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Montgomery facing IAAF ban

By Jon Bramley
June 09, 2004 17:58 IST
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World 100 metres record holder Tim Montgomery and three other U.S. athletes accused of doping violations look set to be barred from IAAF Grand Prix meetings.

Nick Davies, spokesman of the International Association of Athletics Federations, said that under IAAF rules athletes in such a position were likely to be suspended even if they contested their cases.

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The U.S. Anti-Doping Agency (USADA) are due to hold hearings with the athletes, who have not failed drugs tests but face allegations based on documentary evidence, and their lawyers within 10 days.

"They (USADA) will say to the athletes, 'right, we believe there's a doping offence on this day, our sanction is two years (ban)' or whatever they want to give them," Davies said.

"The question then becomes does the athlete accept, sign at the bottom of the certificate...or do they fight?

"If they fight they then have the right to the CAS (Court of Arbitration for Sport) hearing...and then they can be provisionally suspended."

Montgomery, among the favourites for August's blue ribband title at the Athens Olympics, received a letter from USADA on Tuesday accusing him of using banned substances.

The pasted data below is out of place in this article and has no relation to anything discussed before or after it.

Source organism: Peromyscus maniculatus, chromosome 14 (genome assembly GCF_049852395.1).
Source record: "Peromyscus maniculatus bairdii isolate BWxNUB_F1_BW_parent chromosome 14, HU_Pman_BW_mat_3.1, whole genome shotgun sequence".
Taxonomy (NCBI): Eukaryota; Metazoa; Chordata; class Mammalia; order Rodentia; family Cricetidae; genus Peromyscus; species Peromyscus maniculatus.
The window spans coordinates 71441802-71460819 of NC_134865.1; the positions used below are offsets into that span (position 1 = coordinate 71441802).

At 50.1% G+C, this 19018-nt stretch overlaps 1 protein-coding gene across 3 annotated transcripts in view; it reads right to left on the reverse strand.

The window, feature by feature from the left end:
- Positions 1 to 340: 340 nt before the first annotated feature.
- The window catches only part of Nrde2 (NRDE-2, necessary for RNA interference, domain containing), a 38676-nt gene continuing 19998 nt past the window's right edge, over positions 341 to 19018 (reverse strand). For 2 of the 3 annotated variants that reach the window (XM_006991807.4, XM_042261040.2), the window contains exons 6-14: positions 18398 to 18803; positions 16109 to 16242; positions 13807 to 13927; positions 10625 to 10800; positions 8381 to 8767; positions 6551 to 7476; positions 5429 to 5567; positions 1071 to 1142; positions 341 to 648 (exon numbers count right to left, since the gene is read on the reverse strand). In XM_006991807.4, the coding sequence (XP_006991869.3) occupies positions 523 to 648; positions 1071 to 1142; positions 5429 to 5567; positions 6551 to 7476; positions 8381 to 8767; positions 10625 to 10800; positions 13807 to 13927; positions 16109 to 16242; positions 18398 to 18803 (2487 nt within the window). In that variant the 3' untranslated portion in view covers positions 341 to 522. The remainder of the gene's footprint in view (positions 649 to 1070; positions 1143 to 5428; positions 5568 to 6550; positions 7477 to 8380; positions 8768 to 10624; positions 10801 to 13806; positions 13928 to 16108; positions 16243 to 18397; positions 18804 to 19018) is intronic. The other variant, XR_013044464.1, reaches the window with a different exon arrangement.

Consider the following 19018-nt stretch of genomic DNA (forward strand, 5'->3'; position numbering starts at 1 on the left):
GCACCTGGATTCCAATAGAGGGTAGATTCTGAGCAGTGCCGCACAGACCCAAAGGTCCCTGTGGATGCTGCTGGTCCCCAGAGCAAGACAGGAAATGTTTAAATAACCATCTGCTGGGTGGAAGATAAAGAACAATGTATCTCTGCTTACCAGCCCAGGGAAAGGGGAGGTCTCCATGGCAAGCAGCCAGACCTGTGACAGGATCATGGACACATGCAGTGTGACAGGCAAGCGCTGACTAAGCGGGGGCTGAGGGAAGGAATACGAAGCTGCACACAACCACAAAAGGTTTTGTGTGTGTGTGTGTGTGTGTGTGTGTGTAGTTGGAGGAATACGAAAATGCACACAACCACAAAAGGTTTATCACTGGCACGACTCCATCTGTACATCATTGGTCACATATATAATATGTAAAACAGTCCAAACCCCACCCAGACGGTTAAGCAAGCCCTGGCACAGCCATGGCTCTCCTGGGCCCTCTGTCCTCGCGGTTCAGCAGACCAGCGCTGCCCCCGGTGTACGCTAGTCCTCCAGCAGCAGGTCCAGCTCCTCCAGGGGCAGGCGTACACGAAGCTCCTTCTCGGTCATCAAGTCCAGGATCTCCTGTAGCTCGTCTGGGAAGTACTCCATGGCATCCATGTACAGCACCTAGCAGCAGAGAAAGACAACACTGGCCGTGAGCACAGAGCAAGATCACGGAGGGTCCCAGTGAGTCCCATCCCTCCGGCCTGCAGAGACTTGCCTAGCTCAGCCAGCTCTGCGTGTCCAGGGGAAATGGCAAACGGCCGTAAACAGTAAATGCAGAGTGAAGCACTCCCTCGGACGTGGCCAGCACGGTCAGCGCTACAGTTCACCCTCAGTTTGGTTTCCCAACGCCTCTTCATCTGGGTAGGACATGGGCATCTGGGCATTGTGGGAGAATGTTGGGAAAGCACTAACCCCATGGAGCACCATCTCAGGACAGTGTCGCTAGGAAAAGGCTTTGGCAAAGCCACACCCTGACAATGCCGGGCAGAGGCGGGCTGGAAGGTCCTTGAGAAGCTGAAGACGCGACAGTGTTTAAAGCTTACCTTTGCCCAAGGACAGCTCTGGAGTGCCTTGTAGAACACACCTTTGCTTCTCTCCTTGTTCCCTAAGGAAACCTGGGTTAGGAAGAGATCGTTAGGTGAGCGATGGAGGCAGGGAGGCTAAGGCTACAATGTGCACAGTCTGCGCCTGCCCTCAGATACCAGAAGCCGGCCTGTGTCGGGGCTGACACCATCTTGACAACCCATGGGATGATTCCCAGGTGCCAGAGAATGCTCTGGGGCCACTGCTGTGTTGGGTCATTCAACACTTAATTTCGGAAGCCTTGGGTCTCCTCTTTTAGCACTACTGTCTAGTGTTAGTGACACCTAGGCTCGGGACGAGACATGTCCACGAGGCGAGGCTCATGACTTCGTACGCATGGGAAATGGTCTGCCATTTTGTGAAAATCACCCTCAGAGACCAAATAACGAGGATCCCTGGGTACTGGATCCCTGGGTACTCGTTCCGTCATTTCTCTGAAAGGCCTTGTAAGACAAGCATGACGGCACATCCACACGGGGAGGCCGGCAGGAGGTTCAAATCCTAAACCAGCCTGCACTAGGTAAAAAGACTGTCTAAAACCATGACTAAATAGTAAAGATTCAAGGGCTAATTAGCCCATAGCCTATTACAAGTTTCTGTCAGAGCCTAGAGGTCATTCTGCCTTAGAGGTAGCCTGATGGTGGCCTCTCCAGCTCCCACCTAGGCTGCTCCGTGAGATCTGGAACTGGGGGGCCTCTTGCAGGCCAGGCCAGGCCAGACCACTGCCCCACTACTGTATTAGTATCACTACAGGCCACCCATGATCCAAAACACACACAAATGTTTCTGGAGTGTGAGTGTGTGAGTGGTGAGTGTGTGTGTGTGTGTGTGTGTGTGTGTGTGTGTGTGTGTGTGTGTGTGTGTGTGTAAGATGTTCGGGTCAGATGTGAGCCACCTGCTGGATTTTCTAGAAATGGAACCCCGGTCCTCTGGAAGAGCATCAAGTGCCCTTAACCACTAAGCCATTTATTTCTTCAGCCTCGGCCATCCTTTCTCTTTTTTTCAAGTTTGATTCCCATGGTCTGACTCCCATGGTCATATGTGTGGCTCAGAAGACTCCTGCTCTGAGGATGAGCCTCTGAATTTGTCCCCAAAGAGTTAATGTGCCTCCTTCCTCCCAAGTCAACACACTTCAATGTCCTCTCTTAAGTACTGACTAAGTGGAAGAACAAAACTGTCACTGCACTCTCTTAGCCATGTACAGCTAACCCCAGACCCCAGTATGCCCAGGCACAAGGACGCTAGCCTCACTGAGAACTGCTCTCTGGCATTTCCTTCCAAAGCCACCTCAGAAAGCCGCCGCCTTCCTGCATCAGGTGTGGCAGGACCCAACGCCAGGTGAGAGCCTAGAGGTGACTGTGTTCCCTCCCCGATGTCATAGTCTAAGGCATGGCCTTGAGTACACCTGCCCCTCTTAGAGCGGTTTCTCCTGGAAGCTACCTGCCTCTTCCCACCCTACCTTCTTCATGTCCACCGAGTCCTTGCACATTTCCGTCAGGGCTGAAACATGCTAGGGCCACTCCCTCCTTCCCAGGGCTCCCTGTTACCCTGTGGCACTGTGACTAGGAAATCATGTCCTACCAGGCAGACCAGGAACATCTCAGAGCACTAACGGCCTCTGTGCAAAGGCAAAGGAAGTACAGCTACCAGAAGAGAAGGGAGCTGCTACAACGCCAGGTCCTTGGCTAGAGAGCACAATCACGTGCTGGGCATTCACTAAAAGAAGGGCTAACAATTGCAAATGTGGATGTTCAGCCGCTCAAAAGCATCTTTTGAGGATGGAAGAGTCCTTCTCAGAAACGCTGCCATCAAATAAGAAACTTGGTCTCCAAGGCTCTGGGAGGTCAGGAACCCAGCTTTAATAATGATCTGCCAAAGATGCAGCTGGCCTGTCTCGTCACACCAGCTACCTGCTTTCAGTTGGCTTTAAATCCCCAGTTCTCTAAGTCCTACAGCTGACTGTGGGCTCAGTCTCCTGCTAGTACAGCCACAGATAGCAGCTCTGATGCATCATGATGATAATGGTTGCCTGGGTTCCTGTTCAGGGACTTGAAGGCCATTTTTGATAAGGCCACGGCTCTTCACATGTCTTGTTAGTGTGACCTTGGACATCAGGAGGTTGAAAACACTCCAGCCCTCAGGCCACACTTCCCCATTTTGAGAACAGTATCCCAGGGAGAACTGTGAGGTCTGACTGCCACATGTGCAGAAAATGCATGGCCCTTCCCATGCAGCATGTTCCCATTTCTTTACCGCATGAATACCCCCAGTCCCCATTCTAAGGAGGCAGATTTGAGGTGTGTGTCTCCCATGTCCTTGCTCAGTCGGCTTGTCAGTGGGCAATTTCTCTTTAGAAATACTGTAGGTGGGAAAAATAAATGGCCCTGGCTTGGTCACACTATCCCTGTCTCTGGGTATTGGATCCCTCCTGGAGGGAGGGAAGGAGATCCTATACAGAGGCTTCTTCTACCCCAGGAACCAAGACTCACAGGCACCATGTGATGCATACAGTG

Fellow top U.S. sprinters Chryste Gaines and Michelle Collins and 400 metres runner Alvin Harrison also received similar letters, according to Gaines' attorney and sources close to the investigation.

The allegations stem from a grand federal jury hearing into the operations of the Californian laboratory Bay Area Laboratory Co-Operative (BALCO) which is suspected of supplying a previously undetectable steroid, tetrahydrogestrinone (THG).

Davies said it was hard to go into details before the hearings.

"We've got letters that have been sent but we don't know what's going to happen when they meet, when they discuss," he said.

He added that the cases were to some extent "unknown territory" for the IAAF since such cases did not originate from failed drugs tests.

Davies said the athletes could be allowed to continue competing at IAAF meetings if the sport's world governing body rejected the USADA's submitted evidence but said that was unlikely.

Montgomery was due to run in Eugene, Oregon, on June 19 in the Prefontaine Classic. He was also tentatively expected to run in Stockholm in July, although the meeting promoter said last month that he would be unhappy to have him if drugs charges were still outstanding.

Montgomery and his partner Marion Jones, who is also being investigated, have vehemently denied any suggestion of cheating.

Montgomery's lawyers said he would fight any attempt to ban him from the Olympics.

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Jon Bramley
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